Lou Priolo, The Complete Husband: A Practical Guide to Biblical Husbanding [$17]. One of the most helpful (and most convicting) books for men. Priolo encourages the discipline of studying your wife. He also teaches what every husband should talk about with his wife, and how to talk. He helpfully defines (90) and recommends Bible study on Christ’s love for the church. Chapters 6-7 focus on response to sin: replacing bitterness with forgiveness and reacting to sin by overcoming evil with good. He spends time on the time- and attention-consuming discipline of pleasing your wife. He reiterates Jay Adams’ seven principles for marital sexuality. The book concludes with chapters on protecting, honoring and leading your wife. With dozens of application lists and suggested projects and conversations, this book is most practical and helpful!

On Dealing with the Effects of Sexual Sin

*Mark Driscoll, Death by Love: Letters from the Cross [$14]. In these twelve pastoral letters to various individuals connected with his congregation, Driscoll applies twelve specific facets of Jesus’ atonement to specific sinners. On the topic of sexuality, Driscoll applies Jesus’ redemption to lust addiction, Jesus’ new covenant sacrifice to adultery, Jesus’ justification to a child molester, Jesus’ expiation to a rape victim, and Jesus’ ransom to a man laden with the guilt of a lifetime of sexual sin. Despite Driscoll’s reputation for edginess, his opposition to traditional fundamentalism, and his occasional crassness (which hardly occurs in this book), I have found that few pastors have an applied understanding of the gospel as deep as his.

On Practical Warfare for Sexual Purity

Randy Alcorn, The Purity Principle [$10]. Quite similar to Harris. I have a friend who’s found this very helpful in times of temptation and failure. Alcorn’s online article, “Guidelines for Sexual Purity” is also excellent for teaching a healthy perspective on dating and sexuality to teens.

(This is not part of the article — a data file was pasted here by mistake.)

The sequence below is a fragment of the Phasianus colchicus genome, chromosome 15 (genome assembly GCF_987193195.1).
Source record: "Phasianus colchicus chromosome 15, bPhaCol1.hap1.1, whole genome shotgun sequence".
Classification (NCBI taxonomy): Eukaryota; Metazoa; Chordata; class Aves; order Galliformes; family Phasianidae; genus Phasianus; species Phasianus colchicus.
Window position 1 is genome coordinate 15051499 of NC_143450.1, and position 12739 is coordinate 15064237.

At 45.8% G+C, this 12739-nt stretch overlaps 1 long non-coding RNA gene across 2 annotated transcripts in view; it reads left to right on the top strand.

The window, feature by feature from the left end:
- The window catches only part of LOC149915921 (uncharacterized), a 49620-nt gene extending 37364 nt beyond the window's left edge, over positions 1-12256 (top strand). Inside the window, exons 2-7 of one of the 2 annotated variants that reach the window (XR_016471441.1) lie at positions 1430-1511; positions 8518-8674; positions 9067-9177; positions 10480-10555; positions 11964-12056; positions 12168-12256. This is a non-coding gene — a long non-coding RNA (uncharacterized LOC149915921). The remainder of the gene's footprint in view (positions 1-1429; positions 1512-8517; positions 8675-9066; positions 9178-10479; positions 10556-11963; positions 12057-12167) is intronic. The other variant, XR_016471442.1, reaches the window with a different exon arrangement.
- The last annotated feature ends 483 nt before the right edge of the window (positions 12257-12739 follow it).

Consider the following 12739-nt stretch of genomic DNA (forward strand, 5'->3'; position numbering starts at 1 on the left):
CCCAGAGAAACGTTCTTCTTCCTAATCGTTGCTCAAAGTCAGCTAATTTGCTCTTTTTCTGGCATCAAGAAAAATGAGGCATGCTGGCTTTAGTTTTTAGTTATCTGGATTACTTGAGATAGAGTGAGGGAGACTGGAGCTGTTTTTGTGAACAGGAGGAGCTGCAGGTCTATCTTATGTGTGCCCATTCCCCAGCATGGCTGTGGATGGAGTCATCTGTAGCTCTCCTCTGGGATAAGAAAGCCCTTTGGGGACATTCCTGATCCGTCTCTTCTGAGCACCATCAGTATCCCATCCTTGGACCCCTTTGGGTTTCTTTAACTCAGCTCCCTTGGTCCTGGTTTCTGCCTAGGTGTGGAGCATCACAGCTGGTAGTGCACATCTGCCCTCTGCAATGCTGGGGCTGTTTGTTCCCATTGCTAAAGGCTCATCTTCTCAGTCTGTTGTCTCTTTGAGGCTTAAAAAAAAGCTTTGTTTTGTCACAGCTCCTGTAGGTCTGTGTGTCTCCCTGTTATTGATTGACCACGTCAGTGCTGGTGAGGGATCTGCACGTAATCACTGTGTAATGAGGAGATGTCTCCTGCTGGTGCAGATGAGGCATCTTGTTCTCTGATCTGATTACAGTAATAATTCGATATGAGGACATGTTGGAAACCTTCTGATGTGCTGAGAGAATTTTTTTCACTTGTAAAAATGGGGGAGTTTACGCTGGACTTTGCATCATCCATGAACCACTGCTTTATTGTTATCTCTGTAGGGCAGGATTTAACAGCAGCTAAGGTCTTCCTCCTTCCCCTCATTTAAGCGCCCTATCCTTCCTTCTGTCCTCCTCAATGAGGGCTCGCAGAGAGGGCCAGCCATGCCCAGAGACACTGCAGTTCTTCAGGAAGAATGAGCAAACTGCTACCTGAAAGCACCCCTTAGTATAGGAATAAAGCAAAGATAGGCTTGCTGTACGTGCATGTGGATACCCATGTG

*Josh Harris, Sex is Not the Problem (Lust Is): Sexual Purity in a Lust-Saturated World [$11]. Comes with individual study guides for both men and women [$7 each]. In my opinion, this is the most helpful book on the issue. Harris teaches how to mentally and actively fight lust, temptation, specific areas of weakness, gender-specific struggles, masturbation, media. His recommended strategies for change evidence personal and pastoral experience: establish accountability relationships, use Scripture to combat Satanic lies (13 examples!), sow to the Spirit (8 suggested ways), and have your primary focus on the Gospel, God’s glory, and God’s promises.

Kent Hughes, Disciplines of a Godly Man [$11]. While the whole book is outstanding, chapters 2-3 deserve particular comment because of their relation to sexuality and marriage. In chapter 2 (“Discipline of Purity”) Hughes deals with the prevalence of sexual sin among Christian men, practically expounds David’s adultery in 2 Samuel 11-12, and concludes with seven disciplines for purity. Chapter 3 (“Discipline of Marriage”) is an exposition of Ephesians 5:25-33 followed by six practical disciplines for cultivating marital love.

*Kent Hughes, Set Apart: Calling a Worldly Church to a Godly Life [$10]. This book explores the Lot-like disconnect between belief and life in the American evangelical church. Hughes argues (ch. 2) that holiness of life is the only hope for evangelizing the world. He devotes chapters 3, 4, 6, 7 and 9 to the theme of sexuality/marriage. In them he urges believers to be set apart from American culture in hedonism (ch. 3) , viewing sensuality (ch. 4), sexual conduct (ch. 6), modesty (ch. 7) and marriage (ch. 9). These expositions are outstanding! His last chapter, “The Unending Yes” is fundamental: being set apart from worldliness is not religious moralism, but Christ-centered, Gospel-centered Christianity. This chapter’s thesis is beautifully expressed: “The set-apart life is not a dirge but a dance” (145). Or, as foreshadowed in the first chapter: “Setting ourselves apart from the world so that we might reach the world is not so much a series of noes as much as it is an immense yes to Christ and all that he gives” (22).